White House Chip Summit Builds Momentum for Federal Investments in U.S. Chip Manufacturing and Research
WASHINGTON—The Semiconductor Industry Association (SIA) today released the following statement from President and CEO John Neuffer regarding today’s meeting at the White House between Biden Administration officials and leaders from the semiconductor industry and other sectors to discuss the global chip shortage, President Biden’s infrastructure plan, and other issues related to the semiconductor supply chain. Meeting participants included SIA board members Tom Caulfield, CEO of GlobalFoundries, Pat Gelsinger, CEO of Intel, and Sanjay Mehrotra, CEO of Micron Technology, along with senior executives from SIA member companies NXP, Samsung, and TSMC.
“We appreciate the White House meeting with industry leaders about the importance of ensuring a strong and resilient semiconductor supply chain, and we commend President Biden’s support for $50 billion in semiconductor manufacturing and research investments to achieve this goal. Semiconductors are at the heart of America’s job creation, pandemic response, national security, education system, and growth and innovation across a range of sectors, including aerospace, automotive, cloud computing, medical devices, telecommunications, and many others. Funding the chip manufacturing incentives and research investments called for in the CHIPS for America Act, as President Biden’s infrastructure plan would do, will strengthen U.S. semiconductor production and innovation across the board so all sectors of our economy have the chips they need. Today’s meeting marks the continuation of a strong partnership between the Biden Administration and industry to strengthen America’s semiconductor supply chain by enacting federal investments in domestic chip manufacturing and research.”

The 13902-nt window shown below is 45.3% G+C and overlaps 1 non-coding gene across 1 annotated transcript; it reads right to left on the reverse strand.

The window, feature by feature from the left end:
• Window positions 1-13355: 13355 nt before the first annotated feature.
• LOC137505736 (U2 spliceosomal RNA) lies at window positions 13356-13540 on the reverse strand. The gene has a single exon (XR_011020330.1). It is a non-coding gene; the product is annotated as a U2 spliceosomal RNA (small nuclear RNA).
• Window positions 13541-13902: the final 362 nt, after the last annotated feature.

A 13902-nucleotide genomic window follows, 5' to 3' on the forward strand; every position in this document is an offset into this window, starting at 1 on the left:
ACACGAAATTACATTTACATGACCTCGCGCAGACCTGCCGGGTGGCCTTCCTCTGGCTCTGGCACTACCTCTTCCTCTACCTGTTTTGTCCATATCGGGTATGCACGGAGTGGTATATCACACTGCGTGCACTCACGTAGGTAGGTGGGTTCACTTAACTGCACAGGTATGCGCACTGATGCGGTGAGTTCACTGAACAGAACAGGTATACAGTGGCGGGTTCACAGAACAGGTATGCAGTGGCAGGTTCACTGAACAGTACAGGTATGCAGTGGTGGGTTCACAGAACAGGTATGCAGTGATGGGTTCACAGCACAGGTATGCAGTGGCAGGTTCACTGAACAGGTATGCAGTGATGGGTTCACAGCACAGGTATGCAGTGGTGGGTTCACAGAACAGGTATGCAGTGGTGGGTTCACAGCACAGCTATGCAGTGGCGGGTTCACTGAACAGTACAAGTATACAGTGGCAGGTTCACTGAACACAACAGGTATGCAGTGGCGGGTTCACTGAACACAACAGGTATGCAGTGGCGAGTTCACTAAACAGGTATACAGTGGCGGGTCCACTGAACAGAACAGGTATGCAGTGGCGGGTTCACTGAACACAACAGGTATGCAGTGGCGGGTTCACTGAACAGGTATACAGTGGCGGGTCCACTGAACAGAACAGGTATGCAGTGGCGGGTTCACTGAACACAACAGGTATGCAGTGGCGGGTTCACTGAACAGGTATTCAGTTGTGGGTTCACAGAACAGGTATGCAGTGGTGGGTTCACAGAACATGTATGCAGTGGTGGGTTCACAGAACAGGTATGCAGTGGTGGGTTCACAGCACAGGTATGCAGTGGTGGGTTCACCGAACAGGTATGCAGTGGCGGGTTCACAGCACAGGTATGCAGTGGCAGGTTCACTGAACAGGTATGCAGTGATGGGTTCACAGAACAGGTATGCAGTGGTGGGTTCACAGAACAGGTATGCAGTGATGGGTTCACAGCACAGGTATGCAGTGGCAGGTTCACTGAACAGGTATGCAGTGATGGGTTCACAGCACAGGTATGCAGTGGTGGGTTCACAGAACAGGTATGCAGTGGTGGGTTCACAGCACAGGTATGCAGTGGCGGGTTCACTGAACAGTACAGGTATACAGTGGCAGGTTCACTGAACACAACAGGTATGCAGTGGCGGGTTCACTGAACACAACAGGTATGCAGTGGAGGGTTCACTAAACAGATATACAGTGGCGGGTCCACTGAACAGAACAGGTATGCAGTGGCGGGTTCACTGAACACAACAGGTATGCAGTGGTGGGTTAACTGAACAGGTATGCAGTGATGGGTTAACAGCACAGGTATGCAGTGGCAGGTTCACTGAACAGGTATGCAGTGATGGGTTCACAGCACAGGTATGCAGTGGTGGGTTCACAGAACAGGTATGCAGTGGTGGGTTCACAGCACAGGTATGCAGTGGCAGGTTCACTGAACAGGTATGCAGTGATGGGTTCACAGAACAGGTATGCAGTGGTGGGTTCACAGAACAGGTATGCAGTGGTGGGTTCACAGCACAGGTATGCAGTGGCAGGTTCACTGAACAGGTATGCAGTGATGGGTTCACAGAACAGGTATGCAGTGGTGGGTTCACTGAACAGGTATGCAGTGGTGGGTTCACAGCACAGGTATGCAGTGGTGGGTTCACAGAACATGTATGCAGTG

The share of global semiconductor manufacturing capacity in the U.S. has decreased from 37% in 1990 to 12% today. This decline is largely due to substantial subsidies offered by the governments of our global competitors, placing the U.S. at a competitive disadvantage in attracting new construction of semiconductor manufacturing facilities, or “fabs.” Additionally, federal investment in semiconductor research has been flat as a share of GDP, while other governments have invested substantially in research initiatives to strengthen their own semiconductor capabilities.
Recognizing the critical role semiconductors play in America’s future, Congress in January enacted the CHIPS for America Act as part of the FY 2021 National Defense Authorization Act (NDAA). The new law calls for incentives for domestic semiconductor manufacturing and investments in chip research, but funding must be provided to make these provisions a reality. President Biden’s infrastructure plan calls for $50 billion to fund the semiconductor manufacturing and research provisions in the CHIPS for America Act.
In February, the SIA board of directors – and later a broad coalition of business leaders led by SIA – called on President Biden to work with Congress to fund the semiconductor manufacturing incentives and research initiatives as part of his infrastructure plan.